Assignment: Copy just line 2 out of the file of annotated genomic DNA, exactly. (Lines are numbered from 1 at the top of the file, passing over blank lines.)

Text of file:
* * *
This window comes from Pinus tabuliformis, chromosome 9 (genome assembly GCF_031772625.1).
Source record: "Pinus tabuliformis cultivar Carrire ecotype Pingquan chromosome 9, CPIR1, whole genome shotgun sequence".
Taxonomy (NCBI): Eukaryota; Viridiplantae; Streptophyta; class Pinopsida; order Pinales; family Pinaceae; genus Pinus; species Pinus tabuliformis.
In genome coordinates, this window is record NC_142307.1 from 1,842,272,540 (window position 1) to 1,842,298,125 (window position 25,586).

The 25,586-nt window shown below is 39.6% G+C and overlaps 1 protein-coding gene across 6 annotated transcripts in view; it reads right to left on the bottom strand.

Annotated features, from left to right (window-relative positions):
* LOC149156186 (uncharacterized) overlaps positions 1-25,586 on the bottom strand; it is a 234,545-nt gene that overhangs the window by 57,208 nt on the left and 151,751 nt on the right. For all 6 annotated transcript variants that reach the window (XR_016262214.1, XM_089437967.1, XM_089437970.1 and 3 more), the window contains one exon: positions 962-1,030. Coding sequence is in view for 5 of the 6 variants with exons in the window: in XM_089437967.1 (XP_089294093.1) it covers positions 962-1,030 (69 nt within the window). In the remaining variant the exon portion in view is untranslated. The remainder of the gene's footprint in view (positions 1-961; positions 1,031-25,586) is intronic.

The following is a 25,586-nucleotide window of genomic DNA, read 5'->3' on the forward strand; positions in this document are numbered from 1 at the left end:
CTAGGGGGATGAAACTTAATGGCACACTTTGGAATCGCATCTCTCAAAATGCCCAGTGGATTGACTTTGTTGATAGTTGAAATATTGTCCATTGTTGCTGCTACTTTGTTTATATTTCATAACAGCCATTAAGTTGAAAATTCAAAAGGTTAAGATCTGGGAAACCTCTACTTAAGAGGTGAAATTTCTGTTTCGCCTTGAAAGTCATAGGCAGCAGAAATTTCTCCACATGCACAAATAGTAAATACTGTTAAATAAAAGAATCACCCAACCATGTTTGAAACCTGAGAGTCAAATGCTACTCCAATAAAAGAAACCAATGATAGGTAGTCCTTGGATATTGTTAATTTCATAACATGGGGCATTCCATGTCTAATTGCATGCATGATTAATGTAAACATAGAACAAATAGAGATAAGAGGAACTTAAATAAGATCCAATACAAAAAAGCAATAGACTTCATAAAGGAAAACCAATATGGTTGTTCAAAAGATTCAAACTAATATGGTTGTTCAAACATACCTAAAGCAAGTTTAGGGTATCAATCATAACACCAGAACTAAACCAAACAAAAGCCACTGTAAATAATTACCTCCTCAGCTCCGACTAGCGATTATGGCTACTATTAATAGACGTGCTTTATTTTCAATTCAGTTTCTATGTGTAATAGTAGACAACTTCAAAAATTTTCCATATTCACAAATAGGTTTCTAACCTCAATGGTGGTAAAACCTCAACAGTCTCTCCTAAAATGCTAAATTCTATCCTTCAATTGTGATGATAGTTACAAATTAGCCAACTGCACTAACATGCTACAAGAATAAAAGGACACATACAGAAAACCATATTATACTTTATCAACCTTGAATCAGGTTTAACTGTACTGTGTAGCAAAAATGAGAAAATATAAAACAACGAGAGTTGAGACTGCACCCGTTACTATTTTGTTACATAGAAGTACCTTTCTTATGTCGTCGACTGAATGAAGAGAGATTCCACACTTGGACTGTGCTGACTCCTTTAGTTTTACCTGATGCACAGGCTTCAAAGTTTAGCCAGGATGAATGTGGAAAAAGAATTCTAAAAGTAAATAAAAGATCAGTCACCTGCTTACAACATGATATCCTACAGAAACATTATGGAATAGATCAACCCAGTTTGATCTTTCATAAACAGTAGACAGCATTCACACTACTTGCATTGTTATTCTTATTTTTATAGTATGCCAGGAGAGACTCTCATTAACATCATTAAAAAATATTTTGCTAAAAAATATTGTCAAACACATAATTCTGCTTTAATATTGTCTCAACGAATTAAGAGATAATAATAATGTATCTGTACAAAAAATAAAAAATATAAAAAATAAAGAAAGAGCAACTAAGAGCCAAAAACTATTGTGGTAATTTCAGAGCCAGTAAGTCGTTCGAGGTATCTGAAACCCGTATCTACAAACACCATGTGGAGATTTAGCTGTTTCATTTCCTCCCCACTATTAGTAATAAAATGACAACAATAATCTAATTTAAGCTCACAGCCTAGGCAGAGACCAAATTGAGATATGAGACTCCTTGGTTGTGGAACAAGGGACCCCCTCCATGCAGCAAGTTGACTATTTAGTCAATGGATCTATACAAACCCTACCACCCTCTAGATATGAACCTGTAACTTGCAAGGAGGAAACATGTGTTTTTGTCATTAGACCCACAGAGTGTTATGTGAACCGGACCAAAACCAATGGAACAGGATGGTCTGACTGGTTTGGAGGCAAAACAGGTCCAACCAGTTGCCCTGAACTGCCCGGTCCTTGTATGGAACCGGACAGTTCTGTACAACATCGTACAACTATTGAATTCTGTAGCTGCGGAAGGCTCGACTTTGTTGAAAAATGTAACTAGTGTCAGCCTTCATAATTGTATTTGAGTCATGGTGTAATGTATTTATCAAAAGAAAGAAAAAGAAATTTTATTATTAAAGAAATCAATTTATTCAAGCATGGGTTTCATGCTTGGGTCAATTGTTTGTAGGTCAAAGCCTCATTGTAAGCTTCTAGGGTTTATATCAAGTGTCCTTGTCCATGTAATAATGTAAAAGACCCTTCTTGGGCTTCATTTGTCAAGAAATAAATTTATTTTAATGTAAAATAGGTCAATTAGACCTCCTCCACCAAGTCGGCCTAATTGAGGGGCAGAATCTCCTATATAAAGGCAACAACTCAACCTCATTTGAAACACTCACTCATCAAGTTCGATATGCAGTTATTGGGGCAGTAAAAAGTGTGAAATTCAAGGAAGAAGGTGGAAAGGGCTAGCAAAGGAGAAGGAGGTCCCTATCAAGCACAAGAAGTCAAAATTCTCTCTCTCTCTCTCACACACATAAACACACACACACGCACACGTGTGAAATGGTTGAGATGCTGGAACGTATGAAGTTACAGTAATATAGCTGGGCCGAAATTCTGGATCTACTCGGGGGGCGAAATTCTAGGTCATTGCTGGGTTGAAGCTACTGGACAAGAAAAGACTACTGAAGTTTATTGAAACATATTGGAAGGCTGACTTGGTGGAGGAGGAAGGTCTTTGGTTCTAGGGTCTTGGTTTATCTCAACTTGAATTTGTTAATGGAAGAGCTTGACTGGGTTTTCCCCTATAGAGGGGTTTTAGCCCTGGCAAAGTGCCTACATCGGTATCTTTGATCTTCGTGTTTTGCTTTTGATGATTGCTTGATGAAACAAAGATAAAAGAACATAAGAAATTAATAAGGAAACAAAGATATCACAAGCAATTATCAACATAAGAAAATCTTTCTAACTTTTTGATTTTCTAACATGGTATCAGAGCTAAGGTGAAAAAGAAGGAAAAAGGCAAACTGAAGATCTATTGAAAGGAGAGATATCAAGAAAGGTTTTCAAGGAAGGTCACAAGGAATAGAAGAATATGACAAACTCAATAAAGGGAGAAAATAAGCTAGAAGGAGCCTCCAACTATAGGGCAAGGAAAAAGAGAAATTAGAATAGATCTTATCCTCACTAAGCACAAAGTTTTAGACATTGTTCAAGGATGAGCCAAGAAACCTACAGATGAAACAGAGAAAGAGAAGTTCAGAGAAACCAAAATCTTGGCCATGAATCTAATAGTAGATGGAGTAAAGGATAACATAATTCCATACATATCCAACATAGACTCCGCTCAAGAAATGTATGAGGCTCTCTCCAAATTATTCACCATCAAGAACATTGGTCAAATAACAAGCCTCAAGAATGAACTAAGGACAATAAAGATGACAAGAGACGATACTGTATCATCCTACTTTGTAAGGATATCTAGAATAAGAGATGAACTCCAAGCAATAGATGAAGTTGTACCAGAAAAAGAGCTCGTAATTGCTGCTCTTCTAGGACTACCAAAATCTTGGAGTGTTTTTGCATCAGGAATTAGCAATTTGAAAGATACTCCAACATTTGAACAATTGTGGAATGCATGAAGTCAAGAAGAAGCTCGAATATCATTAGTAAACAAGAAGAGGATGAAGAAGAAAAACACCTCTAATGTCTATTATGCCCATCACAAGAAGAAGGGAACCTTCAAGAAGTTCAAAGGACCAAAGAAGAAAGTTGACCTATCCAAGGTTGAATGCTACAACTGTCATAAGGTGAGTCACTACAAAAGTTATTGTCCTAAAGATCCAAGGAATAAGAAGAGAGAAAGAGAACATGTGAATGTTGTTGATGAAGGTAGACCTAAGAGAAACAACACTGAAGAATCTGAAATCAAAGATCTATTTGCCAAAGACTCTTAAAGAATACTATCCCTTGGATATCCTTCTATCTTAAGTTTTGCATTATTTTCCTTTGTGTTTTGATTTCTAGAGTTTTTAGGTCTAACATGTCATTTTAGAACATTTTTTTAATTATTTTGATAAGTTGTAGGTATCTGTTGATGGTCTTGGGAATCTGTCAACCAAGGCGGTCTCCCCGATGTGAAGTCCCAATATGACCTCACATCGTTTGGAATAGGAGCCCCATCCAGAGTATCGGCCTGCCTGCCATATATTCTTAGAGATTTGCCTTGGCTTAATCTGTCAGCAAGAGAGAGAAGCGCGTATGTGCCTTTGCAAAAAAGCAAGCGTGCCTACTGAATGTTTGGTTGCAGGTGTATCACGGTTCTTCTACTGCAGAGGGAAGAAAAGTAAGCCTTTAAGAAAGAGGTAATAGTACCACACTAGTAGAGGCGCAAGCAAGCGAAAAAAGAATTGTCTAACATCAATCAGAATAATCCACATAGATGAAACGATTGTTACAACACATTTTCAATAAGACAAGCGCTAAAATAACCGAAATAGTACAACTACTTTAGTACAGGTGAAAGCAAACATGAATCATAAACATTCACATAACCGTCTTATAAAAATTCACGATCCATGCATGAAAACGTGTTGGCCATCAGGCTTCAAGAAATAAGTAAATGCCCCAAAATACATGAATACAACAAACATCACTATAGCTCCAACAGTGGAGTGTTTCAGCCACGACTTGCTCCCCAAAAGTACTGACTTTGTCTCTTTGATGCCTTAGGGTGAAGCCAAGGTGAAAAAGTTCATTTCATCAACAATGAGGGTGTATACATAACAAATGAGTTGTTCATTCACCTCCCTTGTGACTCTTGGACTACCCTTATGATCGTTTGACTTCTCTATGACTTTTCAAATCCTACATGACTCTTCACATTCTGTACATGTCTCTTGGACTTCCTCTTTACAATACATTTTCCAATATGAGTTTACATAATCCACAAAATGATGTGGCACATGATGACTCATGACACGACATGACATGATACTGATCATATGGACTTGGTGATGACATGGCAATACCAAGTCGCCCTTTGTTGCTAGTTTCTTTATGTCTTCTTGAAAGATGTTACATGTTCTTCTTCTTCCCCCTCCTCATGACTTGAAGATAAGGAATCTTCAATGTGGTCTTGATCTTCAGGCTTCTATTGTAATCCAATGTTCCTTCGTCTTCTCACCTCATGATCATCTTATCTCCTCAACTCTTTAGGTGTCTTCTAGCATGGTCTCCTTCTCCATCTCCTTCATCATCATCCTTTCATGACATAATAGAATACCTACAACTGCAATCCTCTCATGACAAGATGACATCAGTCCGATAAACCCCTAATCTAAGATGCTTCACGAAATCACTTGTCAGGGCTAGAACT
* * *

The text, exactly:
Source record: "Pinus tabuliformis cultivar Carrire ecotype Pingquan chromosome 9, CPIR1, whole genome shotgun sequence".